When Lorca is captured by the Klingons, he experiences first-hand the sadistic way in which they treat their prisoners. Desperate to get his captain back, Saru takes command and orders that Stamets continues to use the tardigrade to control thespore drive. But Burnham fears that they are damaging the creature by using it too much.
Once again, we get another packed episode of Discovery. Let’s start with Lorca’s experiences on the Klingon ship. These Klingons don’t pull their punches – they go straight for their prisoners’ weaknesses and ruthlessly exploit them. They even let the prisoners give another of their number up for torture. I was quite impressed with the ruthlessness of these new Klingons, right up until the time that Lorca and fellow prisoner Tyler were easily able to overpower them and get away. Once again, I feel the need to point out that these are the galaxy’s best warriors – and yet pretty much any main character can take them in a fight.
Also playing a part in Lorca’s prison experience is none other than Harcourt Fenton Mudd of TOS fame. When I saw Mudd in the trailer, I was unimpressed – how would such a comical character fit in to the darker Star Trek series? Whilst I’m not ecstatic to see that he’s due to appear in around four more episodes, I actually found Mudd a lot better here than expected. There’s a darkness to his character that makes him more than just a comedic buffoon. Despite his betrayal, I think Lorca was wrong to leave him behind – now, instead of owing a debt to Lorca, he’ll just be really angry and bent on revenge.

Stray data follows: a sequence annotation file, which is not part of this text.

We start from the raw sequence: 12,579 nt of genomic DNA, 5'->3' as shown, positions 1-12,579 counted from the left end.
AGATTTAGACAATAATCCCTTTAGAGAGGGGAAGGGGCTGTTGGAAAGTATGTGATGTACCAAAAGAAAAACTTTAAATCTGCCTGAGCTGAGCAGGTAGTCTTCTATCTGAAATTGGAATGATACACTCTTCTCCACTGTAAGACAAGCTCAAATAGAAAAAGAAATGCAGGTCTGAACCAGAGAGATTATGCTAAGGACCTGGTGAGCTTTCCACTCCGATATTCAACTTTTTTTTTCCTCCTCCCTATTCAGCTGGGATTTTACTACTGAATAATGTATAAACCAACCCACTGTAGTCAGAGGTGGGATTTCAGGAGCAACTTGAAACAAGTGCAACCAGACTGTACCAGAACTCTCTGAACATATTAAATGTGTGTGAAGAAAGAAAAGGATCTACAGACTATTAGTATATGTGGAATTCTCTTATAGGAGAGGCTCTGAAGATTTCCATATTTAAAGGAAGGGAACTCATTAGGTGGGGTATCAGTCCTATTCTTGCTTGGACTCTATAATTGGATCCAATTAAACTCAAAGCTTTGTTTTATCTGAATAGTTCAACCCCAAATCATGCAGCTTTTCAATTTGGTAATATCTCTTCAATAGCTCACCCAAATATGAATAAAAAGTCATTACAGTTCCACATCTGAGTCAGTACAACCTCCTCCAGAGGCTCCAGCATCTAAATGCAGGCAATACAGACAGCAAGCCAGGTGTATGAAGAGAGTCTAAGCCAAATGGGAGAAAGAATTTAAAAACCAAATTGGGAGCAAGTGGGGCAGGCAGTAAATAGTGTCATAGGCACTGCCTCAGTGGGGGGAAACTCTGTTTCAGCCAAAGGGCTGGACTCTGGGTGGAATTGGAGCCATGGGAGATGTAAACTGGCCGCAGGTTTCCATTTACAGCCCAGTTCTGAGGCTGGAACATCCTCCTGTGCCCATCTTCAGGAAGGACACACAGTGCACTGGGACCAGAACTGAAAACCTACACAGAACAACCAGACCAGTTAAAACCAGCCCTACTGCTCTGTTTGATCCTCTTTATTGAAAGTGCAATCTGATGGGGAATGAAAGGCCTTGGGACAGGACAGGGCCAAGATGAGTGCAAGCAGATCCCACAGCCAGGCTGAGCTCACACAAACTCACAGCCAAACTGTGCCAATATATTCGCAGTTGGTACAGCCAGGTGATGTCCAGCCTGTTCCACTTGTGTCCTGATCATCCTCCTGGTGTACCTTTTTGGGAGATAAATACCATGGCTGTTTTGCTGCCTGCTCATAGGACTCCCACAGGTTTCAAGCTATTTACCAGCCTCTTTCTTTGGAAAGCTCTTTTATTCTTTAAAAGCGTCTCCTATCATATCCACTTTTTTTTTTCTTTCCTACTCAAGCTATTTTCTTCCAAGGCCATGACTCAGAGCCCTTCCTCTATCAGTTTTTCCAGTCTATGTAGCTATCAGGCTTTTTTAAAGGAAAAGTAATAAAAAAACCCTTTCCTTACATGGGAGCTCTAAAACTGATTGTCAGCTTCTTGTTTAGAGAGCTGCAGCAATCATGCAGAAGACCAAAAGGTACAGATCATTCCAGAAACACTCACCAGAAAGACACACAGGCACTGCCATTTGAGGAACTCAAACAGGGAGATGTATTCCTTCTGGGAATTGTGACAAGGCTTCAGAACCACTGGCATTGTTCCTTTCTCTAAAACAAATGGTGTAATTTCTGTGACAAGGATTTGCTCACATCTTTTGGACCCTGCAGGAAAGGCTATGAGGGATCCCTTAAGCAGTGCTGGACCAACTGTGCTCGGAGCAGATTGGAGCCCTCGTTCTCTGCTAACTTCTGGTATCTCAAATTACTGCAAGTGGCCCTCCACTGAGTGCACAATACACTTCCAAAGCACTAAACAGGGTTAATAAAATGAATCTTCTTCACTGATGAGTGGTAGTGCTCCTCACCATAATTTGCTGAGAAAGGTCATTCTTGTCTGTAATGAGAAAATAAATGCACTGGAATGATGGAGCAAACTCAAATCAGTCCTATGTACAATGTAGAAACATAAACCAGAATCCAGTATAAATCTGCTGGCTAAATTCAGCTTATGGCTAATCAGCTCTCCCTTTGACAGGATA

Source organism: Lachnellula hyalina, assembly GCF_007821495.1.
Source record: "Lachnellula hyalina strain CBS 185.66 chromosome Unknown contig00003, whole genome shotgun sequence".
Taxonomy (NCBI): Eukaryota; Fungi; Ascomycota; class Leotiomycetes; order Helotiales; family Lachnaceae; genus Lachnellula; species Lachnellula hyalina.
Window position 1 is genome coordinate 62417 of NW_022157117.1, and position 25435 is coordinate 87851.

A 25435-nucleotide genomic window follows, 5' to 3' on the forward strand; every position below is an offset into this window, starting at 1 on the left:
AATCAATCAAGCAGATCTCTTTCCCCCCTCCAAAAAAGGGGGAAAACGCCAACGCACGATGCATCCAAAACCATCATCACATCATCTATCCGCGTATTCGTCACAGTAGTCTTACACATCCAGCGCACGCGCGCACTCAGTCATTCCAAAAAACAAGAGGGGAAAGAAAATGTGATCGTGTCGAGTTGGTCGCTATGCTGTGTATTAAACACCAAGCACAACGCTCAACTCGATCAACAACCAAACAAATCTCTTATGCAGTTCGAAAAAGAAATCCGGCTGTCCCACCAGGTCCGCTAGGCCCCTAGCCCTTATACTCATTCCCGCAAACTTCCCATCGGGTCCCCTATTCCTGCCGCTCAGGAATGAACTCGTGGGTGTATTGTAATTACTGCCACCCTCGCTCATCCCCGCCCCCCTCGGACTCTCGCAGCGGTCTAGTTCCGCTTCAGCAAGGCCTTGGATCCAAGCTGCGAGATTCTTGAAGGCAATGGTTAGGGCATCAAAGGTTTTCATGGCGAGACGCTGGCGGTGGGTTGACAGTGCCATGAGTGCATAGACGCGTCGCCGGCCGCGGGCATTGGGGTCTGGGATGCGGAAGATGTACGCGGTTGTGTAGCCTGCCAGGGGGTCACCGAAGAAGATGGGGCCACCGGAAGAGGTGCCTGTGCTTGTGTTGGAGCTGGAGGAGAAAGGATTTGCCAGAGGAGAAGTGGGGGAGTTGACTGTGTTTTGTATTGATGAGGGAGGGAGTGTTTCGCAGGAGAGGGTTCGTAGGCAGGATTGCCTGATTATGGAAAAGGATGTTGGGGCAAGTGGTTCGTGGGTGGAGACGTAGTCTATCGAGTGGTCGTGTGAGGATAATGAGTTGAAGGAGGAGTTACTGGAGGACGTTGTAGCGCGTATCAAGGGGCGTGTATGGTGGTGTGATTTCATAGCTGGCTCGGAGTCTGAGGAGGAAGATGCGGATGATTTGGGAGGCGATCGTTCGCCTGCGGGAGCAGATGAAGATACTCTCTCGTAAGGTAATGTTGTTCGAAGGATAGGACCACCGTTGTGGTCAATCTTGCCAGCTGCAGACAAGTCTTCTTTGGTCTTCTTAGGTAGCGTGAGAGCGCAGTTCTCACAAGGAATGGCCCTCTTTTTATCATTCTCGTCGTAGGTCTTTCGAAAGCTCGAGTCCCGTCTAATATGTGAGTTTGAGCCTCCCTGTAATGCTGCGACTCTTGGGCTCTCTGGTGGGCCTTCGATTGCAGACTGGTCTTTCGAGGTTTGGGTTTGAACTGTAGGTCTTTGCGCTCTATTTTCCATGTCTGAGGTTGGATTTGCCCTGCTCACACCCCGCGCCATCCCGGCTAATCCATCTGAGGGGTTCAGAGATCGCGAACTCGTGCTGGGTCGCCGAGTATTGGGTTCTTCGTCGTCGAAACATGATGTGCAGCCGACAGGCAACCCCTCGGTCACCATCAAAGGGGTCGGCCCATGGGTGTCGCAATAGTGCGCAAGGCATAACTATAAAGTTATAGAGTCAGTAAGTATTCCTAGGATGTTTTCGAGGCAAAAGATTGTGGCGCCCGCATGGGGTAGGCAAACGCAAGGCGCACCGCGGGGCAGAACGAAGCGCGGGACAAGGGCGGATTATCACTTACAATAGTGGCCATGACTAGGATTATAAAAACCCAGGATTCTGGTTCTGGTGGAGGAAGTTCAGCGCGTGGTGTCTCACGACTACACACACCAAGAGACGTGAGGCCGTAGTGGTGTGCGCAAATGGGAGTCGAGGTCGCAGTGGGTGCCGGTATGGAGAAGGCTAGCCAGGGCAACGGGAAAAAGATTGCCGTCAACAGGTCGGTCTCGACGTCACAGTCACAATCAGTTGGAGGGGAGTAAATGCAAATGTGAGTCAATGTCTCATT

Back on Discovery, Saru has to take command, and it’s clear that he feels the weight of that responsibility. He asks the computer to review his performance – something which feels almost Vulcan. He also pushes for the use of Ripper, even as Burnham realises that the creature is suffering. I’m sort of glad that we get rid of the tardigrade in this episode (don’t worry, it doesn’t die) as it was pretty ridiculous, but in its place we get Stamets injecting himself with spore DNA, so I don’t think we can say that Discovery’s science has become any more sensible.
- This episode features Harry Mudd, as seen on TOS. He even mentions his beloved wife, Stella. By the time of TOS, he seemed less enamoured with her.
- After setting off my gaydar for the entirety of the episode, we learn that Culber is already in a relationship with Stamets.This marks our first proper gay couple on Star Trek – hooray.
- Saru expresses his anger that Burnham’s actions cost him the chance to be Georgiou’s first officer. Having said that Saru has thus far felt like the most morally ‘pure’ and Star-Trek-esuqe character, here he seems quite self-interested. Whilst it’s totally valid to feel that, it feels like it should be secondary to missing her as a person and as an awesome captain.
- We learn that Lorca killed his previous crew to save them from being captured and tortured by the Klingons.
- This is the first time anyone has ever said ‘fuck’ on Star Trek. It feels wrong, somehow.
- Last week I got the impression that Culber was the chief medical officer on Discovery. In fact, he is not.
- If the tardigrade could use spores to escape, why didn’t it do so either on the Glenn or when Burnham gave it “the good stuff” last episode?
- Apparently the mycelial spores grow throughout ‘a layer of subspace’. I guess, given that the solanagen-based aliens live in subspace, we have to accept that subspace bullshit is nothing new.
Summary – Choose Your Pain: Don’t look into the light!